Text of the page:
How I Teach Non-Priority Subjects

This post may contain affiliate links. For more information, visit my disclosure page


There are so many subjects that you can cover in your homeschool. So, before you get overwhelmed, let me recommend prioritizing them.

You don’t have to cover every subject every day or even every year. And in the early years, it’s ok to have a less-is-more approach.

Here’s how I handle the non priority subjects in our homeschool.

In the early years (Preschool – grade 3) I focus on phonics, reading, math, spelling, grammar, and writing. The bulk of our homeschooling time is devoted to these subjects. Our other main focus is Bible and character studies.

Everything else in these very early years is just an extra. Yes, we still cover the subjects but I don’t stress about how often they are completed and I don’t spend a lot of time planning for them. I keep it very simple. Imaginative play time is more of a priority in these early years.

As my kids get older we will be spending more time on these subjects to prepare them for higher education or their chosen career field. But for now, we focus on building a foundation through reading, writing, and math so they are ready to tackle more challenging subject matter in the older years.

For my kids in preschool, PreK, or K we cover history and science through reading books together. I have a few series like Let’s Read and Find Out Science or Usborne books (like the beginning science and history readers). At that age we simply enjoy and explore.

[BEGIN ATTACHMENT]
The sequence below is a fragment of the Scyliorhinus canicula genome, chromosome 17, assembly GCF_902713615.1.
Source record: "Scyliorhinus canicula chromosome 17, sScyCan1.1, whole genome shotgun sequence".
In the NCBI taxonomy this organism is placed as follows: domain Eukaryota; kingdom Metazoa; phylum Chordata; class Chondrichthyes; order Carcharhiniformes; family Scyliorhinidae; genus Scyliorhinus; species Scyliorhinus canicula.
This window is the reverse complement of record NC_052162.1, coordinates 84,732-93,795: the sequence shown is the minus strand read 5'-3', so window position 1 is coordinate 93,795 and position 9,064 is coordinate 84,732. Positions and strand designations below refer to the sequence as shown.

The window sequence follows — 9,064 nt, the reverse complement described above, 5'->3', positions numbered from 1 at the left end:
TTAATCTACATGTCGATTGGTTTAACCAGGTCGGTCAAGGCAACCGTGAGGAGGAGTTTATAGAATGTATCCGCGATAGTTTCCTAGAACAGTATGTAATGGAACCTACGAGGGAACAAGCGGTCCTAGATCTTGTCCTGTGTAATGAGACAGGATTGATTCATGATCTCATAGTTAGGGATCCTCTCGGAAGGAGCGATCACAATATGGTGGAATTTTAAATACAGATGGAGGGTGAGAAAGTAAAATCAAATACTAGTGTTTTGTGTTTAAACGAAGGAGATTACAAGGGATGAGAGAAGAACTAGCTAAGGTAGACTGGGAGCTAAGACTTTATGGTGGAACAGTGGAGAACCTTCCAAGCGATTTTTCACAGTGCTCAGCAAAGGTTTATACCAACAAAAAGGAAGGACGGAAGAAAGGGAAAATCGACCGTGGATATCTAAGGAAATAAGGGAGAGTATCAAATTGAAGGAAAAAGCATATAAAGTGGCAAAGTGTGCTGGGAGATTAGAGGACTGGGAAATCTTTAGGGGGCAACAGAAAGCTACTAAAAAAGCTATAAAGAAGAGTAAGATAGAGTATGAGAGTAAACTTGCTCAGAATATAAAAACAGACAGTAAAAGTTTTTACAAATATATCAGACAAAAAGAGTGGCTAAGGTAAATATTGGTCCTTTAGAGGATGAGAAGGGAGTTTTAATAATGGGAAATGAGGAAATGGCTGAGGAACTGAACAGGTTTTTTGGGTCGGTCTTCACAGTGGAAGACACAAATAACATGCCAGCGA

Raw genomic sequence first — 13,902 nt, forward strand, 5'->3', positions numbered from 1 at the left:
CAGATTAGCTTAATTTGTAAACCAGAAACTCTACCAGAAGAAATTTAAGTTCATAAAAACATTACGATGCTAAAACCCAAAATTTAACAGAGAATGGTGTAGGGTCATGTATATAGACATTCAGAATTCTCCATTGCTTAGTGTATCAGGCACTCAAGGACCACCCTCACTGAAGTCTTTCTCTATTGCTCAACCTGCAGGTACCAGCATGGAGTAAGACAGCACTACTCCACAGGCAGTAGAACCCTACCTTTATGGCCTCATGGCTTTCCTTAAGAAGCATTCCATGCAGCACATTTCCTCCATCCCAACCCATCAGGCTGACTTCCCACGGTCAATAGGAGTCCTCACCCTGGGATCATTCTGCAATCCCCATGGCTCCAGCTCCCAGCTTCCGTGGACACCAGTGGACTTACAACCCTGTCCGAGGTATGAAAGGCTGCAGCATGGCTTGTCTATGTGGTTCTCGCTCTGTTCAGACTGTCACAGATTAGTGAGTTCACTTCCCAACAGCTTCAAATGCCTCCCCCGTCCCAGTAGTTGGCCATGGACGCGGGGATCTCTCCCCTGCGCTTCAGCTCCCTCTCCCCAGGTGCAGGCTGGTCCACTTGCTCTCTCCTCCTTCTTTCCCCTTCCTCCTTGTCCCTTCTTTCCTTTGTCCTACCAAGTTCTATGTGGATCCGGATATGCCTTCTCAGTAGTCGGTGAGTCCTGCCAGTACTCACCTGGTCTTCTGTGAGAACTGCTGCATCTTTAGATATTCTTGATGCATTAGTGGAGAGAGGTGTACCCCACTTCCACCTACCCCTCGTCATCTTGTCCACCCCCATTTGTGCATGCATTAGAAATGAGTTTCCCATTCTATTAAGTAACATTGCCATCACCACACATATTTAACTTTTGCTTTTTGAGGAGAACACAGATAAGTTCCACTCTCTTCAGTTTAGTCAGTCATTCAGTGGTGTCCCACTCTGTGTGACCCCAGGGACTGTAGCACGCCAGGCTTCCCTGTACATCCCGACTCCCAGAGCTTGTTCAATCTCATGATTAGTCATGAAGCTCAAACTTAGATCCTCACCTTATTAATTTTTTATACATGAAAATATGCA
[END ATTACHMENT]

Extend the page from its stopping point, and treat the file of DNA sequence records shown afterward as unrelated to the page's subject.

For 1st – 3rd grade here is my plan for the non-priority subjects.

Read 1 volume of Story of the World each year with lots of extra picture books to supplement. We complete the map work, do the coloring pages, and record short narrations about each section. Did you notice that we don’t do any elaborate history projects? It’s the truth!
With Story of the World, we usually cover 1 chapter per week. This will take us from 1st grade all the way through 4th grade. After that, we’ll spend more time focused on history.

I use Nancy Larson Science as our main program and I love it! Everything is planned for you and is included in your giant box. I open the manual and begin teaching each day. It is so easy to get done and my kids love it.

We also read through 1 Apologia science book each year. I read 2-3 sections per day while my kids draw a picture. Then I help them write a short narration on the back of their picture to summarize what they remember.

I read a couple poems aloud to my kids every day from a wide variety of sources. We always begin our school time with a poem or two. Sometimes we have a short discussion and other times we simply enjoy the poem and then move forward in our school day.

Poems are also a large part of our memory work. Every month, each child works on a new memory work piece which is either several verses from the Bible or a poem. My kids can now recite quite a few poems from memory.

I have yet to find a geography resource that I enjoy. We do have some geography built in to our history time but I have not found it to be enough. For now we do the Evan Moor Daily Geography workbooks. I’m still looking for an additional workbook or text that would give us a good introduction to US geography and world geography.